So here we are, the longest darkest night of the year. From tomorrow onwards we will turn back towards the sun, and light and warmth will slowly creep back into our lives. In the meantime all of the beautiful sparkling lights ,scattered across our homes and cities, will bring us pleasure and hope despite the darkness.
Ever since the Romans celebrated Saturnalia, trees have been hung with stars, Suns, and the faces of Janus the double headed God who guarded the start and end of the year. For more than two and a half thousand years the trees around our homes and cities have been decorated and celebrated, it was only 150 years ago that Queen Victoria rewrote our winter celebrations and trees were brought indoors.
In Edinburgh nowadays we are busy throwing the lights back outdoors, and into the trees which still remain with their roots in the earth. The whole city is sparkling with stars in the bare tree branches, winking at their cousins deep in the ocean of the night sky. Tiny points of light in an infinity of darkness.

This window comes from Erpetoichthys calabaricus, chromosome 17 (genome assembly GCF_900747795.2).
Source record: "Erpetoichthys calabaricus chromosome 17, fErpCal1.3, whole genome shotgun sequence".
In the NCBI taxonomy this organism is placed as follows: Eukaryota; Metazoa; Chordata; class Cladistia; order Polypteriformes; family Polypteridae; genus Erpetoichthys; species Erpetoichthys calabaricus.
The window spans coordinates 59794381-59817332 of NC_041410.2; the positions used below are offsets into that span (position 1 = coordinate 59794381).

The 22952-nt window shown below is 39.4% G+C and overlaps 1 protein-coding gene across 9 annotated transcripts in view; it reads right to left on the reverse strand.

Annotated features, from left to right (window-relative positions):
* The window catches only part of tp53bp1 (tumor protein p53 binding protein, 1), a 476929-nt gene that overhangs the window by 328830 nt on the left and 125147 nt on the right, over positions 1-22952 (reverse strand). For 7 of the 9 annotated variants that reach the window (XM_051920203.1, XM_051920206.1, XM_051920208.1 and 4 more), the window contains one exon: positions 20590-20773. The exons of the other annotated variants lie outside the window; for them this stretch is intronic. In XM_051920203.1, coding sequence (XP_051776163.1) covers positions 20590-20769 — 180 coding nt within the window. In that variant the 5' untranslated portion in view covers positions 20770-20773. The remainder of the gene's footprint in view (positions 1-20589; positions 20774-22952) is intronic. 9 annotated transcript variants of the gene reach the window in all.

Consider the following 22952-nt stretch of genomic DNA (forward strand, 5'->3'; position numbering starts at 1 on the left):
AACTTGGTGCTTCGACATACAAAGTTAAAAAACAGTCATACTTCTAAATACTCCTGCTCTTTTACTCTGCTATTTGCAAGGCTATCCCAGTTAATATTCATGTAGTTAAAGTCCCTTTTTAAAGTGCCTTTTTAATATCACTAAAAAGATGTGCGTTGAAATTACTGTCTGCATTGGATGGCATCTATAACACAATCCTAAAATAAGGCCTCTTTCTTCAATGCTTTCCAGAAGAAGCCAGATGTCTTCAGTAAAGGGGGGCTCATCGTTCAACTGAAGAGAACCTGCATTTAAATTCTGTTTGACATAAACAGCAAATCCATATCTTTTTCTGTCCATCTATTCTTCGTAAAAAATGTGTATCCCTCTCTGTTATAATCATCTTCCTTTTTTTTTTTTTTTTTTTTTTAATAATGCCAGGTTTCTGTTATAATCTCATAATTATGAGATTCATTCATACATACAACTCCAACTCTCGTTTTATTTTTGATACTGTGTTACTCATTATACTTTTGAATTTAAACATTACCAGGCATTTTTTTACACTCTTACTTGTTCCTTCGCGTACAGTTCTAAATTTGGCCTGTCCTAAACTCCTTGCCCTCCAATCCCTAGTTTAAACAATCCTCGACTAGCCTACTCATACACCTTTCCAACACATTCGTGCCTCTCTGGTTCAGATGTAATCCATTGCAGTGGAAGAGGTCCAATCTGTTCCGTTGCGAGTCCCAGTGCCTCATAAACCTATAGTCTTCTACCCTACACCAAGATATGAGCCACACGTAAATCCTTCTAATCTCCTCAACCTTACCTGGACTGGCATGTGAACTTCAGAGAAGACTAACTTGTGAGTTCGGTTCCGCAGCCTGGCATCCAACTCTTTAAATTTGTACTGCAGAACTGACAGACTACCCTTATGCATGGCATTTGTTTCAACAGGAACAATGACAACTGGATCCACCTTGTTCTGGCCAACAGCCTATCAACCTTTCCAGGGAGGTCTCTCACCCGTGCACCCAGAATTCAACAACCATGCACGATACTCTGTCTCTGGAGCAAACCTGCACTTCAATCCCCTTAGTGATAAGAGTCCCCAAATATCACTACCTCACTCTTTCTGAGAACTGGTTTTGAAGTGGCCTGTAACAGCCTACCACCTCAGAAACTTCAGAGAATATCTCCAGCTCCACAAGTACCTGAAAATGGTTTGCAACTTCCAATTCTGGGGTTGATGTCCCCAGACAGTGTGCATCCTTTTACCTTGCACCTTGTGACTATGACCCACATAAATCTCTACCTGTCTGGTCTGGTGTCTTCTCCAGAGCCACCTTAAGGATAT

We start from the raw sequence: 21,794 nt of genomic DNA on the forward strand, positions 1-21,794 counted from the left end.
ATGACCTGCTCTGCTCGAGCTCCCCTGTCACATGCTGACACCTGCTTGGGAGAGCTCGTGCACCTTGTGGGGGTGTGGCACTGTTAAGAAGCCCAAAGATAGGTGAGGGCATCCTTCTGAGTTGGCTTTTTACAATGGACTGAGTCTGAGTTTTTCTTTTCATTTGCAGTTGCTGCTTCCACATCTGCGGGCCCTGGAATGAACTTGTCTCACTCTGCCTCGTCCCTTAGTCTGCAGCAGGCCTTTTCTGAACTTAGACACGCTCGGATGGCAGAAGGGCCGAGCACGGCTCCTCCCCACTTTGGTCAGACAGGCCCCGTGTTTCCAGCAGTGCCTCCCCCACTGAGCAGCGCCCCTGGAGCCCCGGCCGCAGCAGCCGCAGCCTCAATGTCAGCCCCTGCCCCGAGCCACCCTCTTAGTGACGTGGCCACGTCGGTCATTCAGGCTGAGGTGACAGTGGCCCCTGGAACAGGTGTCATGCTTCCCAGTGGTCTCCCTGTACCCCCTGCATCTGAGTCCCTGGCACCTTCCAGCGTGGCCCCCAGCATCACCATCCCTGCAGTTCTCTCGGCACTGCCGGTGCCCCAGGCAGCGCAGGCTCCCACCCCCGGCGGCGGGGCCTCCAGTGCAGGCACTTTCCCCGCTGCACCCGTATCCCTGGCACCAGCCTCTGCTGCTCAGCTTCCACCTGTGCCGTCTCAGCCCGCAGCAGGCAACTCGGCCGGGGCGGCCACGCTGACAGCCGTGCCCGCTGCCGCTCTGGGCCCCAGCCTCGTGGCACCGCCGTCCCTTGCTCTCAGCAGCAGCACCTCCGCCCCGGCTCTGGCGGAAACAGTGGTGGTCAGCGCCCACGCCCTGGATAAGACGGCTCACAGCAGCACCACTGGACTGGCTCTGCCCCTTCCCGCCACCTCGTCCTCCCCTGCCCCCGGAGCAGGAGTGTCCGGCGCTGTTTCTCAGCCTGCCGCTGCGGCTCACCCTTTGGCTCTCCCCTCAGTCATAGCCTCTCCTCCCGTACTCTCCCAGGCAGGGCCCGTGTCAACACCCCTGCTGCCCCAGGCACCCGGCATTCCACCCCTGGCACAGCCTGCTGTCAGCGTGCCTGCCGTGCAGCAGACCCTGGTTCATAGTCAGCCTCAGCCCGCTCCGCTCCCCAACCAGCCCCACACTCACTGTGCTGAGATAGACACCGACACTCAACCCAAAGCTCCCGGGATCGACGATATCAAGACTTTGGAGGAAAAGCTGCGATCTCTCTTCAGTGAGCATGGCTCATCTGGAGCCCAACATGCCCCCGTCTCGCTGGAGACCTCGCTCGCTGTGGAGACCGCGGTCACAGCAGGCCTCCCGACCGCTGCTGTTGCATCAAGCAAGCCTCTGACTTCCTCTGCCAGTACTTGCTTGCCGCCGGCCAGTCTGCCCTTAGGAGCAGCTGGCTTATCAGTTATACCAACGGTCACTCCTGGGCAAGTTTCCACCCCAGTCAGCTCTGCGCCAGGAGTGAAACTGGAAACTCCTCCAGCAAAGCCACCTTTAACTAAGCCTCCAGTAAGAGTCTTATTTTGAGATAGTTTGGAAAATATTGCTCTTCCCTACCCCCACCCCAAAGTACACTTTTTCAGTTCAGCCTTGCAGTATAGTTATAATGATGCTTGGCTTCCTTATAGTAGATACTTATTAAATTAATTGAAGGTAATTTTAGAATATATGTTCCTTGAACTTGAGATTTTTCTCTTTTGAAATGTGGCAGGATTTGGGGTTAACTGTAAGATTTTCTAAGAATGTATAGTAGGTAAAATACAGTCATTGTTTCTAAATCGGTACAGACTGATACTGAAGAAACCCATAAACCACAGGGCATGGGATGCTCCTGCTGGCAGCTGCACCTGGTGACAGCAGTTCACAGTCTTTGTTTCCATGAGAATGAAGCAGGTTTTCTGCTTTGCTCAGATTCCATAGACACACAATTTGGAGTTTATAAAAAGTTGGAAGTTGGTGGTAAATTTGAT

So in these darkest of days, we can follow these beacons of light, pulling us ever closer to the gateway, guarded by the ancient God Janus, which leads us through into the new year. The darkness of night and winter is at is strongest, pressing in around the pools of light which guide us forwards and upwards. We only need to believe and follow our stars.
What we find as we cross the threshold into the ever increasing light of the sun might surprise us. It might be a wonderful combination of the new and the old, merging the two faces of Janus, bringing the best of the last year to light the way forwards into our new beginning.
Wishing you all a light filled Solstice Xx
These photos were all taken last week in the centre of Edinburgh, around the Christmas market. It’s such a great place to find some Christmas spirit, among the twinkling lights and the wonderful old buildings of Scotland’s capital city. Light in the darkness is so uplifting in these long dark Edinburgh winter nights, gifting us with hope and joy on the long Solstice night.